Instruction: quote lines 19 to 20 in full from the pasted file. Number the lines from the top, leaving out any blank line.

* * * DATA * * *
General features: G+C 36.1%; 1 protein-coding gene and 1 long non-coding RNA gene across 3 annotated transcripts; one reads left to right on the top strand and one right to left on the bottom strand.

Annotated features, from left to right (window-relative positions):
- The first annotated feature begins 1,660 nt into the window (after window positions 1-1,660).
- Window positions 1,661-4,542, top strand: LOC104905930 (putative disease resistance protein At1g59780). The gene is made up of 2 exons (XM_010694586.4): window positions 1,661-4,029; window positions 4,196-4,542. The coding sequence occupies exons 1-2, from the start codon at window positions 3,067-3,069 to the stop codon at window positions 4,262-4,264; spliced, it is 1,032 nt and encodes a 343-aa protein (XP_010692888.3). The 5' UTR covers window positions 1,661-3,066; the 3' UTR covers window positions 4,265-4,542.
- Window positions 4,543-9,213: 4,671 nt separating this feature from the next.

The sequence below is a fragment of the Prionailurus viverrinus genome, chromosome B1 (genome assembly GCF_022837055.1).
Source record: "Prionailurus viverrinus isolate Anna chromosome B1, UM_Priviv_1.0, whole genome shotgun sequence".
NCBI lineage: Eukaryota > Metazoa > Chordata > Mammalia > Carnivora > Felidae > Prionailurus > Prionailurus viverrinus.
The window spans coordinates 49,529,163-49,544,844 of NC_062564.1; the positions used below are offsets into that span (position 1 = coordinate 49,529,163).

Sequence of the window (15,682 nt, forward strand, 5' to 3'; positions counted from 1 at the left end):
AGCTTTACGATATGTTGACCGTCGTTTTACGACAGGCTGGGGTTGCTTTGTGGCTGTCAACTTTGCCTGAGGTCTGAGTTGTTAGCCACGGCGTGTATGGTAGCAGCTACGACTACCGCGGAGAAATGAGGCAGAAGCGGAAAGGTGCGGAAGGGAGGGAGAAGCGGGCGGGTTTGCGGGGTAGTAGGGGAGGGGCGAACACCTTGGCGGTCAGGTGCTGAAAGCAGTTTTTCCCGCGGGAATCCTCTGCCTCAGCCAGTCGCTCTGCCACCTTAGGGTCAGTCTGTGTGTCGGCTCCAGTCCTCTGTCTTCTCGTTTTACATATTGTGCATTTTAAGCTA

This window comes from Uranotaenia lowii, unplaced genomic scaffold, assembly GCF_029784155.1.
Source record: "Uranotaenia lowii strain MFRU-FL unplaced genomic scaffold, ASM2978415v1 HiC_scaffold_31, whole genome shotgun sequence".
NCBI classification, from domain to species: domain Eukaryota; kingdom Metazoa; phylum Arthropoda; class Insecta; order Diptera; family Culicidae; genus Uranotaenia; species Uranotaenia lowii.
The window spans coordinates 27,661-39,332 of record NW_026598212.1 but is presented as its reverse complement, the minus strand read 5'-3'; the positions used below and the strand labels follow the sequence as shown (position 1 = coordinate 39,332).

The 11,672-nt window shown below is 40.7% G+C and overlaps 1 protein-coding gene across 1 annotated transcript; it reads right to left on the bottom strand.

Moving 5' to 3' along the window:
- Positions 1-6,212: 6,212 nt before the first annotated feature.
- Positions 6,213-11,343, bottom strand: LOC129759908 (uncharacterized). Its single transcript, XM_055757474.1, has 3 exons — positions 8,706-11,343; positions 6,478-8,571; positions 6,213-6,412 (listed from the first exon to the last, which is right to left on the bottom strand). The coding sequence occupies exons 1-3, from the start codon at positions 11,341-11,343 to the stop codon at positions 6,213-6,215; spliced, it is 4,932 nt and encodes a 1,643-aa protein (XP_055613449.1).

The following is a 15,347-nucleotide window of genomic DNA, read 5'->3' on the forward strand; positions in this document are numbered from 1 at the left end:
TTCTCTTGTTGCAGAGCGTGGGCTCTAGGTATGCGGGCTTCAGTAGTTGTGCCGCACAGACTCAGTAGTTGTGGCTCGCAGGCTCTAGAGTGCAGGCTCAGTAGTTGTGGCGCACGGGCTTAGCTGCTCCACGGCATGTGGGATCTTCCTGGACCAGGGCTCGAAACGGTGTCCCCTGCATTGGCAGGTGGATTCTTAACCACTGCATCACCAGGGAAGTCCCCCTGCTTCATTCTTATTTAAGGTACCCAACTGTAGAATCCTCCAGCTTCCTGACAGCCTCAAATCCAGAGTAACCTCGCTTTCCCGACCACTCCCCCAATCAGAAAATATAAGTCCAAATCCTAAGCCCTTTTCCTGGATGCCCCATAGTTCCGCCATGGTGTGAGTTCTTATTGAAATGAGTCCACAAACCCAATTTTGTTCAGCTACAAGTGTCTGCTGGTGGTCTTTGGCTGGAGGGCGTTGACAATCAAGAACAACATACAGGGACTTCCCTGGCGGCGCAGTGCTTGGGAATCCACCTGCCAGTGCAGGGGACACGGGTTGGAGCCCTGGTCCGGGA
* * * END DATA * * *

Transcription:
- Positions 6,213-11,343, bottom strand: LOC129759908 (uncharacterized). Its single transcript, XM_055757474.1, has 3 exons — positions 8,706-11,343; positions 6,478-8,571; positions 6,213-6,412 (listed from the first exon to the last, which is right to left on the bottom strand). The coding sequence occupies exons 1-3, from the start codon at positions 11,341-11,343 to the stop codon at positions 6,213-6,215; spliced, it is 4,932 nt and encodes a 1,643-aa protein (XP_055613449.1).

The following is a 15,347-nucleotide window of genomic DNA, read 5'->3' on the forward strand; positions in this document are numbered from 1 at the left end: